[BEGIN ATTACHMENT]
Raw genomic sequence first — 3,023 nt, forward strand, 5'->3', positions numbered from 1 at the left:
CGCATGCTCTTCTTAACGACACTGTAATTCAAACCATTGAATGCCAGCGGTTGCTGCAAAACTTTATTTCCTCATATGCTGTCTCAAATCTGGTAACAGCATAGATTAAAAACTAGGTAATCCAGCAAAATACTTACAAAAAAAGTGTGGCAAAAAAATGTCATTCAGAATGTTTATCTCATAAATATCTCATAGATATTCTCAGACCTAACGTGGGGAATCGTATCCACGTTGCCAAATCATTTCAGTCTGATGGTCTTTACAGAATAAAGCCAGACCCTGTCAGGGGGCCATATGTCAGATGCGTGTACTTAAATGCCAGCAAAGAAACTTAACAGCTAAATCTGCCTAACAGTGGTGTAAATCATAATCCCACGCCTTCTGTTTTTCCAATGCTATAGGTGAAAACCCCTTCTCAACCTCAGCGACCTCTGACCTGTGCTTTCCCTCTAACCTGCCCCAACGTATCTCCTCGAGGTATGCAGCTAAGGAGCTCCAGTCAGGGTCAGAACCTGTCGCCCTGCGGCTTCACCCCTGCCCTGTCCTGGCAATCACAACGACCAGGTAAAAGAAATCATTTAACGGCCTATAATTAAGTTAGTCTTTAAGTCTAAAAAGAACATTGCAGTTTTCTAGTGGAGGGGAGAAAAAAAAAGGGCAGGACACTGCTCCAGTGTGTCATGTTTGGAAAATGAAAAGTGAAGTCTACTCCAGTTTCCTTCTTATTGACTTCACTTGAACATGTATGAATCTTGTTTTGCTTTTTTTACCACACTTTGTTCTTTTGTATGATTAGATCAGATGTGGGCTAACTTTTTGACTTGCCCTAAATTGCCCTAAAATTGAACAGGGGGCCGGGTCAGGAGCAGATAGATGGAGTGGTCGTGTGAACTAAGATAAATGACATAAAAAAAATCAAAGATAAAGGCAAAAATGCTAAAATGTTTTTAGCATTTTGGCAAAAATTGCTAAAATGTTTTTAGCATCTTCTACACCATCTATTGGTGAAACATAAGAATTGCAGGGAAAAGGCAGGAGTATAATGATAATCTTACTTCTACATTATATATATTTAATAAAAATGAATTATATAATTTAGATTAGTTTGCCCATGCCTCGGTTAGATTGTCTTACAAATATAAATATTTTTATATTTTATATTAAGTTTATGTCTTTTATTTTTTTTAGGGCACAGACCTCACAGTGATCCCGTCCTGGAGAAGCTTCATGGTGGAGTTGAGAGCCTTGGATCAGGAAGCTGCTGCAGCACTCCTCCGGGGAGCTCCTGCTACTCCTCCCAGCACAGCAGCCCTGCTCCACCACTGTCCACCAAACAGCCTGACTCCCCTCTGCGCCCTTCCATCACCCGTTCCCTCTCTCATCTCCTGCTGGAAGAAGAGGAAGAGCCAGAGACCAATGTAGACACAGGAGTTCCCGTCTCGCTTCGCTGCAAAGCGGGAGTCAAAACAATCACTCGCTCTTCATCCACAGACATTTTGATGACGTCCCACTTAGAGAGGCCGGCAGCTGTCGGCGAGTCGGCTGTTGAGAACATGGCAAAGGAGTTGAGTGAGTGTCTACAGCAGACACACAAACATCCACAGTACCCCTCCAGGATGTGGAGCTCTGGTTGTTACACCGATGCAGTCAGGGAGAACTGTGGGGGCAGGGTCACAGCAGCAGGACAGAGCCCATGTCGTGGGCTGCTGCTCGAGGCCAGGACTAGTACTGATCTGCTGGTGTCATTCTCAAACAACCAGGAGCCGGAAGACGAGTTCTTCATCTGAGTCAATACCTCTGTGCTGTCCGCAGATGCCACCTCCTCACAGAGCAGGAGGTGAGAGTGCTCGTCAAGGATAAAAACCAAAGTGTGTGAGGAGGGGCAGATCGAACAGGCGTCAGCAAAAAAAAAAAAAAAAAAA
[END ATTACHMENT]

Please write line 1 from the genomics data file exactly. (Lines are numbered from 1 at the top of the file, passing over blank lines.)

Raw genomic sequence first — 3,023 nt, forward strand, 5'->3', positions numbered from 1 at the left: